ROUGH SKETCH OF SITE SHOWING LOCATION OF SENIOR MYSTERY HOUSING: This sketch was presented to the Ethical Culture Society of Westchester (7 Saxon Wood Road) last year, by Realm, LLC, when Realm approached the Society to build a pedestrian walk to the bus stop on Mamaroneck Avenue. Mamaroneck Avenue is at the bottom of the sketch. The Ethical Culture Society reports to WPCNR that Realm owns the home on the proposed site.
Photo by WPCNR

Planning Board Notes Utilities Come From White Plains, Wants Update on Realm’s Progress with City.

Our source said that another planning board member asked about Realm contacting the City of White Plains for the permits needed to supply water and electricity to the complex, and that this needs to be addressed by Realm. Another matter is the need to widen Saxon Woods Road to accommodate the traffic to the complex, which was recommended by White Plains Traffic Commissioner Ted Gammon.

No Site Plan has Been Presented to White Plains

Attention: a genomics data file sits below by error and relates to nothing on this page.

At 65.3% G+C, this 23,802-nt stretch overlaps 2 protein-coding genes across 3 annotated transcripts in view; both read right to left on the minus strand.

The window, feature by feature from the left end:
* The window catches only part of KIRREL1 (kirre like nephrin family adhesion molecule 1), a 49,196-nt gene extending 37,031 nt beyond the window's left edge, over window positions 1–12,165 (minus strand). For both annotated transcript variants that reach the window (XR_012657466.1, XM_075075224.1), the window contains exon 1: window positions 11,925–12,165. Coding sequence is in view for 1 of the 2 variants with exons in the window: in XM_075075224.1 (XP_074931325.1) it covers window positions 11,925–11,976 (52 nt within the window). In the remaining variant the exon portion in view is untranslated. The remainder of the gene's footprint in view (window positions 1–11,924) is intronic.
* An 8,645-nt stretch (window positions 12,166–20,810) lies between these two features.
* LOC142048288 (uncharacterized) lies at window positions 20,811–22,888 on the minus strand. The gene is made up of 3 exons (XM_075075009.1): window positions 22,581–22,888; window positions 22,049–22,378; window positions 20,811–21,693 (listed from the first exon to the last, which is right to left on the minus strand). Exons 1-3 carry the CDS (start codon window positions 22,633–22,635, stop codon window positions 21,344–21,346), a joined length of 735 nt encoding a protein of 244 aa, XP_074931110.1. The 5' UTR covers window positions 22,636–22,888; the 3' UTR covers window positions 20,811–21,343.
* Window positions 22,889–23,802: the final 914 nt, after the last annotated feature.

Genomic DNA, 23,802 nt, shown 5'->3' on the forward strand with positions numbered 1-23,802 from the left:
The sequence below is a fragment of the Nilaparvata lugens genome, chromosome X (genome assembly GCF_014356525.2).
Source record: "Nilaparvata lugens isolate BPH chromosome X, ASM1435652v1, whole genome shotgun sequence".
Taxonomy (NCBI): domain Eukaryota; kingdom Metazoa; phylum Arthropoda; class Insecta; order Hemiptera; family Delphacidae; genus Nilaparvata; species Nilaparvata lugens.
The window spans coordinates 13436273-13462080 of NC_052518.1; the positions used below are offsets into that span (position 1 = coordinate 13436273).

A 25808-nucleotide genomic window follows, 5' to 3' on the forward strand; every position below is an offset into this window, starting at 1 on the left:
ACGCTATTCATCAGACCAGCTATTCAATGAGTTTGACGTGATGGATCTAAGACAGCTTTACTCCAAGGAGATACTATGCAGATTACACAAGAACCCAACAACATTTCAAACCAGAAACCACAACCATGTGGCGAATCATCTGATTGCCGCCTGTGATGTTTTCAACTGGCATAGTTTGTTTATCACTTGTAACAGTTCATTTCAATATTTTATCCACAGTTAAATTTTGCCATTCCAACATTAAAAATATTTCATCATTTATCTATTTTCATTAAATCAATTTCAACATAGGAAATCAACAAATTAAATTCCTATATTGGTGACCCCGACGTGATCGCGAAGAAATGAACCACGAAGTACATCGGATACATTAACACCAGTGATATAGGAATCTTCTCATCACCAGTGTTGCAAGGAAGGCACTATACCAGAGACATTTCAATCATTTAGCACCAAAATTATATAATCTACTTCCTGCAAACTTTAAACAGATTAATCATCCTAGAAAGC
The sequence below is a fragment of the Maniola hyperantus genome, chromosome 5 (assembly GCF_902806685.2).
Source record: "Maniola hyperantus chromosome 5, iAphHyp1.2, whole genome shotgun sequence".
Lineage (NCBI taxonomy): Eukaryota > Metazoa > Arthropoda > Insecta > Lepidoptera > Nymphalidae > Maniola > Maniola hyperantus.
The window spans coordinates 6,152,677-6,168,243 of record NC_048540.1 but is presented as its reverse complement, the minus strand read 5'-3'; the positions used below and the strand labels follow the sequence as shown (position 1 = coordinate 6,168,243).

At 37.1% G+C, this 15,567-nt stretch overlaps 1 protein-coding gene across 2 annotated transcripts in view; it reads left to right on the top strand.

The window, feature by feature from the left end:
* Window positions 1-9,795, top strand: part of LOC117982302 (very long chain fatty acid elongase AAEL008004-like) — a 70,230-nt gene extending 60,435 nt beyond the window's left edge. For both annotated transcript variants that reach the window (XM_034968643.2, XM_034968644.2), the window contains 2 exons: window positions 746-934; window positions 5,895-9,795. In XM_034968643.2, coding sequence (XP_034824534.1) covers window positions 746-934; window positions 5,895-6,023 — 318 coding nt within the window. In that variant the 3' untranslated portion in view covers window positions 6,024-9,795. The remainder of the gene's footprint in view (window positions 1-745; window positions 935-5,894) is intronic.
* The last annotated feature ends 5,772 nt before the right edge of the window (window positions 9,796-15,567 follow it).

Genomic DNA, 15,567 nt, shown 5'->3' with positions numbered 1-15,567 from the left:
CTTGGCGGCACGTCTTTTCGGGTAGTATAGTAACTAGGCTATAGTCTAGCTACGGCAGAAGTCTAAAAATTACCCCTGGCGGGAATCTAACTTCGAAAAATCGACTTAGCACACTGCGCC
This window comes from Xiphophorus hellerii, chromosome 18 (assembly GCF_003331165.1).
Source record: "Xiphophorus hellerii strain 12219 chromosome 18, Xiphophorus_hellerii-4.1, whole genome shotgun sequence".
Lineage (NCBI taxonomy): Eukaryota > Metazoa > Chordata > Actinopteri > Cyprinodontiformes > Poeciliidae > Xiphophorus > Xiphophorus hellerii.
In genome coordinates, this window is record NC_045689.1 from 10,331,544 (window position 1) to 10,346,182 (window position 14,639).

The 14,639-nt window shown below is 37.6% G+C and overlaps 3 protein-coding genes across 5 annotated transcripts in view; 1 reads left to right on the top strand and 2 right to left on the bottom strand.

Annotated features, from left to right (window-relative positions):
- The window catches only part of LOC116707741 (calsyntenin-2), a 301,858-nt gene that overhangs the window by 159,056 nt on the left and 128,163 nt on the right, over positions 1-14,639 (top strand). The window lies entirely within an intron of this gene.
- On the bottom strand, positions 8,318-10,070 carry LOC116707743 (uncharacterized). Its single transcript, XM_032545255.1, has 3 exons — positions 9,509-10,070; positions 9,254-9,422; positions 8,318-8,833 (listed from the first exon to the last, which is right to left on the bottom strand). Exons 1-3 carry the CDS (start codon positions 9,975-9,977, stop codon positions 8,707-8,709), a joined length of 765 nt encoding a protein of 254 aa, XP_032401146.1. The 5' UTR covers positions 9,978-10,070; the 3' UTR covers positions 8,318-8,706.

As of Tuesday, according to WPCNR information, Realm has not started the formal application process, which includes a site plan, for the 14 building and construction permits required from the City of White Plains.

Realm has been in contact twice on related matters involving the flood plain in the area connected with The Living Word church site, and engineering protocols involving application procedures.

ETHICAL SOCIETY HOPEFUL OF PRESERVING TREE LINE: Here is the view from the Ethical Society of Westchester property line looking into the proposed construction site. An Ethical Society spokesperson said the Society was hopeful Realm could preserve the pine tree grove that serves as a natural buffer to the Realm “Senior Mystery Housing” proposal. The Society source said the 7-acre site is filled with rocky crags, some wetlands and is heavily wooded. The spokesperson said, the Society has no problem with Realm building the project.
Photo by WPCNR

The Process Continues

According to our CNR correspondent, the next step in the process will find Realm responding to the questions of the Scarsdale Planning Board, the lead agency on the project. The Scarsdale Planning Board, supposing their questions are answered will most likely move to approve the Final Environmental Impact Statement, and then, they have a choice of granting approval conditionally on working things out with White Plains or rejecting the project.

Village Planner of Scarsdale, Elizabeth Marrinan, told WPCNR Monday evening she would forward an official listing of the Planning Board’s concerns Realm is being asked to address before the Final Environmental Impact Statement is approved.

Planning Department of White Plains On Highest Level of Alert.